In the shadow of the Creator
By Morley Lymburner
The recent Supreme Court ruling that Metis and non-status Indians are indeed "Indians" under the Canadian Constitution will mean either a serious rehabilitation or complete reconstruction of the Indian Act. Along with the government's heavy lifting I hope the ruling will renew interest in self determination of native policing needs.
By Morley Lymburner
The recent Supreme Court ruling that Metis and non-status Indians are indeed “Indians” under the Canadian Constitution will mean either a serious rehabilitation or complete reconstruction of the Indian Act. Along with the government’s heavy lifting I hope the ruling will renew interest in self determination of native policing needs.
A 1994 invitation to the inaugural training seminar for the Anishinabek Police Service near Orillia, Ontario gave me a whole new understanding of police work. I was invited to join a circle of police officers and First Nations police services board members.
I initially felt the circle was simply a convenient way to converse as a group, but later learned the significance of it, and my inclusion, meant far more. I discovered a great deal about history, dignity, respect and attitudes that translate well to policing.
First Nations people seem to have walked in a shadow of gloom for centuries over what was formerly a great people with a well developed lifestyle. As if in mourning they drew inward, in many respects cutting themselves off, and being cut off, by mainstream society.
Historically it is very understandable. The arrival of Europeans was a considerable culture shock to a society that, out of necessity, existed in tune with nature. The Aboriginals understood man’s vulnerability. For thousands of years they learned to adapt to the environment and understood the simply awesome power of “the Creator.”
Man could do nothing to stop the changes of the seasons. Life was not looked upon as something that simply begins and ends. Everything was seen to go in circles. The seasons change, the sun rises and sets, the moon passes through its phases and man is born from and returns to the soil.
The traditional “Medicine Wheel” was a very powerful factor in native culture, representing nature’s wheel and how everything made by “the Creator” is in balance. If someone was sick or a relationship troubled it generally meant that something was out of balance in the “wheel” of life. The solution was to find what was out of sync and re-balance so the cycle of life can continue.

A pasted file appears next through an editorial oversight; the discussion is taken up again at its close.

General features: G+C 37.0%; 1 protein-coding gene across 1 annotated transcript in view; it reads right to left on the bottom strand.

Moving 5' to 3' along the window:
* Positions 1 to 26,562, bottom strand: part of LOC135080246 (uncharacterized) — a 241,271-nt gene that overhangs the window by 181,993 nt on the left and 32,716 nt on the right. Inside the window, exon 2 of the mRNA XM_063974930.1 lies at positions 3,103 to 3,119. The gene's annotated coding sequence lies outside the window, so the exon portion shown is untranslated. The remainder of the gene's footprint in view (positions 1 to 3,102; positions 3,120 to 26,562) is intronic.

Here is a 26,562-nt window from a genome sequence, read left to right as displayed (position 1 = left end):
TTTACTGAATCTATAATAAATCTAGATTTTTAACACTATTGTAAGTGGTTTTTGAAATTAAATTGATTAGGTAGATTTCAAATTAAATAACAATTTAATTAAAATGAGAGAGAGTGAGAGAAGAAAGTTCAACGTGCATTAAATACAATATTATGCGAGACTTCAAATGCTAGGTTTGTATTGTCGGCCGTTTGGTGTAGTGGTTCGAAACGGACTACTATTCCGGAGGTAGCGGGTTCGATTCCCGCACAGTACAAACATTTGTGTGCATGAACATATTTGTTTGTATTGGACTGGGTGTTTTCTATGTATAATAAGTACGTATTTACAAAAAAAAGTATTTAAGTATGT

The white man brought ideas of opportunity and exploitation, motivated by profit and a “what’s in it for me” attitude. They were in denial of man’s weakness or subservience to nature and came with unimaginable ambition, tools and technology to ensure their success. By brute force or guile they would have their way.
Slowly but relentlessly the Europeans forged ahead. They didn’t understand First Nations people, who only hindered their progress, and sought ways to control them. An arrogant attitude of superiority caused many of our forefathers to hastily write treaties that were, at best, ill thought out and vague. Both sides had their own idea of what they were signing.
First Nations today are more knowledgeable and understand the full impact of their history and strongly feel they’re reclaiming what is rightfully theirs. This is a generation which understands far more clearly what people on both sides of the table were thinking when the treaties were signed. The result can be seen in a succession of court victories in disputes which non aboriginals have neglected or delayed addressing.
First Nations people also understand that to survive they must open dialogue with governments and be respected on equal terms as nations, not just a people. They gave up land but never gave up their idea of community or nationhood.
As l entered that ‘circle of cops’ l discovered each participant’s desire to “keep the circle strong.” As officers spoke about their sense of community and duty it finally dawned on me. The strength of the group gives strength to the individual. The strength of the circle, everything in balance, the strength of the wheel and, in their terminology, the power of the Creator’s presence.
I was honoured that day to experience a police training session like no other and came away feeling these people have come of age. They deserve every bit of the autonomy they desire. Keeping the peace in their own community is vital to a new beginning for a very proud people.
Today we see tripartite agreements being squeezed and First Nations Police Services waning. We must acknowledge that this style is at variance with non-aboriginal policing styles but must be more clearly understood, supported and, yes, even emulated. These officers do make a difference and are an encouragment to a younger generation hungry for role models.
“We have watched and learned from the white man’s ways but are stuck with the cards played by our ancestors,” one native leader told me as we spoke over lunch.
“Our ancestors never understood the rules of that game completely. It is up to us, who understand that game, to pickup those cards and play by the white man’s rules. We understand that we must live, as much as possible, with the white man’s society and respect them as our neighbours – but we must have honour and respect for the ways of our ancestors and the will of the Creator. We all walk in the shadow of the Creator.”
(Sourced from October 1994)